It’s no secret that I was overweight growing up. I went through the phases most kids go through – lean during some months/years and more ‘filled out’ during others, but if you line up photos of me from age 1 to age 15 you’ll see a steady upward climb toward obesity. I think my family was disappointed that I ended up fat, but given the size of pretty much every member of my family (immediate and distant), it probably would have more surprising if I had ended up thin – sad but true. More sadly still, most kids today will probably end up in the same position as 18 year-old me, given the skyrocketing obesity rates in the western world.
I’m going to check my modesty for a minute and say that losing 100lbs is probably the thing that I’m most proud of in my life. To say that my weight loss took dedication, courage, willpower and strength would be an understatement. I’m so so grateful for being at a healthy weight today, but I truly wouldn’t be the person I am today if I hadn’t lived most of my life as an overweight/obese person. In the spirit of embracing where I came from, I thought I would step back into my old self and talk a bit about the five things I wish someone had told me about weight loss before I embarked on this journey – both good and bad.
1. Your Body Has A Memory
Sometimes I look in the mirror and think “Dang! Look at those muscles. ” Other times – maybe it’s in yoga class, maybe it’s when I’m reaching for something, or maybe it’s while I’m running – I’ll catch a glimpse of the excess skin on my triceps, stomach or thighs and I’m knocked down a few pegs. I’d like to say that I see these remnants as symbols of my weight loss journey and that they remind me of how far I’ve come – but I would be lying. Forgive me for being dramatic, but I hate my excess skin and it breaks my heart a little every time I see someone running in shorts and realize my legs will never look like that. Admittedly, it could be a lot worse, but still.
2. You’ll Still Feel Like A Fat Kid Sometimes
When I was overweight, I remember looking around one of my classes and realizing that I was the fattest person in the room. The truth is, sometimes you’ll forget that you’ve lost weight and you’ll still look around the room when you’re in a meeting or at a party and wonder if you’re the biggest person there. I’m pretty sure that with time this will fade, but I’m three years out from my weight loss and it still feels fresh to me.
3. You Might Feel Worse Sometimes…
I came to the realization about a year ago that avoid parties, bars and clubs more now that I’m thin than I did when I was overweight and obese. For the life of me, I could understand why – I mean now that I’m a “normal” size shouldn’t I want to flaunt it in cute outfits and go out as much as possible?
And then it hit me: now that I’m an ‘average’ size (and not plus size), I’m in competition. When I was big, I just assumed no one was paying attention to me so, although I felt unattractive when I went out, I didn’t feel like I didn’t measure up to the thin girls because I didn’t even consider myself to be in the same category. Now, every time I go out, I feel like I’m being measured against the other girls. Given the issues described in #1 (Your Body Has A Memory), this is very difficult for me to deal with. Forgive my terrible attitude, but I guess I feel like I’d rather not compete than compete and lose I’m working on this, I swear!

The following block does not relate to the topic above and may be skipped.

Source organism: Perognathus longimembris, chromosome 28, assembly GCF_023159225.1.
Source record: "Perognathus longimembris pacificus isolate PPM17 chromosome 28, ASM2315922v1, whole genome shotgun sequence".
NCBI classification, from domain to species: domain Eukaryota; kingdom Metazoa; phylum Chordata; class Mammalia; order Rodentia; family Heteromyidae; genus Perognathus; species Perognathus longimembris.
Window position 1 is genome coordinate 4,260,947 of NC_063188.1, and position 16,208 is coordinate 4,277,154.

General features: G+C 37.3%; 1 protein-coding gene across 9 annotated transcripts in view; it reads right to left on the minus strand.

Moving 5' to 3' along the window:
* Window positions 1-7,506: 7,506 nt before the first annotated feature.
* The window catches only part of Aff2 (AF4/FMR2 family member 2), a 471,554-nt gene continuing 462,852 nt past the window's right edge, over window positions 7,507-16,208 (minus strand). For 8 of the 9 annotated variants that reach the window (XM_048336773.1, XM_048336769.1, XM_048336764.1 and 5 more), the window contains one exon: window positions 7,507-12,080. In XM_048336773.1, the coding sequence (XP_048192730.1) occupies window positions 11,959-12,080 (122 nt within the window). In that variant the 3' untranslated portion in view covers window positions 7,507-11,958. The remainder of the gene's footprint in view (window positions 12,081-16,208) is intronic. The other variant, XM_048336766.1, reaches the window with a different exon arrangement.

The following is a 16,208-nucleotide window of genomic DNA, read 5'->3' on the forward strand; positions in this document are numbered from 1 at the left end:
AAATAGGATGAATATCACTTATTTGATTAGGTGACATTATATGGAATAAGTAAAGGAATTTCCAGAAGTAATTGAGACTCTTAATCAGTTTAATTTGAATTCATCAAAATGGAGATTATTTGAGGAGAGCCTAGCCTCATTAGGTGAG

4. But Life IS Better
I’ve read my fair share of weight loss articles online, on blogs, and in magazines over the years and the resounding adage seems to be that being skinny won’t make your life better. I disagree wholeheartedly. When I was overweight, waking up and getting dressed every day was the bane of my existence. I dreaded picking out and outfit like some people dread going to the dentist. Of course I still have [many] days where I feel bloated and puffy and heavy, but I have go-to outfits that I know that I look objectively good in. I never felt like this was the case when I was fat.
Aside from the physical, losing 100lbs has also improved my self-worth and increased my self-esteem across the board. I know that if I was capable of losing 100lbs without a crazy diet or ever seeing a personal trainer, I can do just about anything. The weight-loss and maintenance process taught me more about myself than any other experience has.
5. The Novelty Will Wear Off
When I first lost weight, I couldn’t go anywhere without people commenting on how great I looked. The community of friends, acquaintances and coworkers I had built in Ottawa had only ever known me as fat, so when people saw that I’d lost weight, they were amazed and generally had infectious enthusiasm. In the moment, I hated the attention that losing weight got me and dreaded answering questions about it, but now that the novelty has worn off, I miss it. When I meet new people nowadays, they meet and get to know me as “Thin Danielle”; for most of the idea that I was 100 pounds heavier at one point is absurd.
So bear in mind as you lose weight that eventually, people will stop noticing and the continuation or maintenance of your weight-loss will need to come 100% from within. You’ll need to dig in and find some intrinsic motivation to carry out the process even when the thin you becomes the “normal” you. If you can carry on despite no one noticing, though, I think you’ll learn an incredible amount about yourself and what drives you.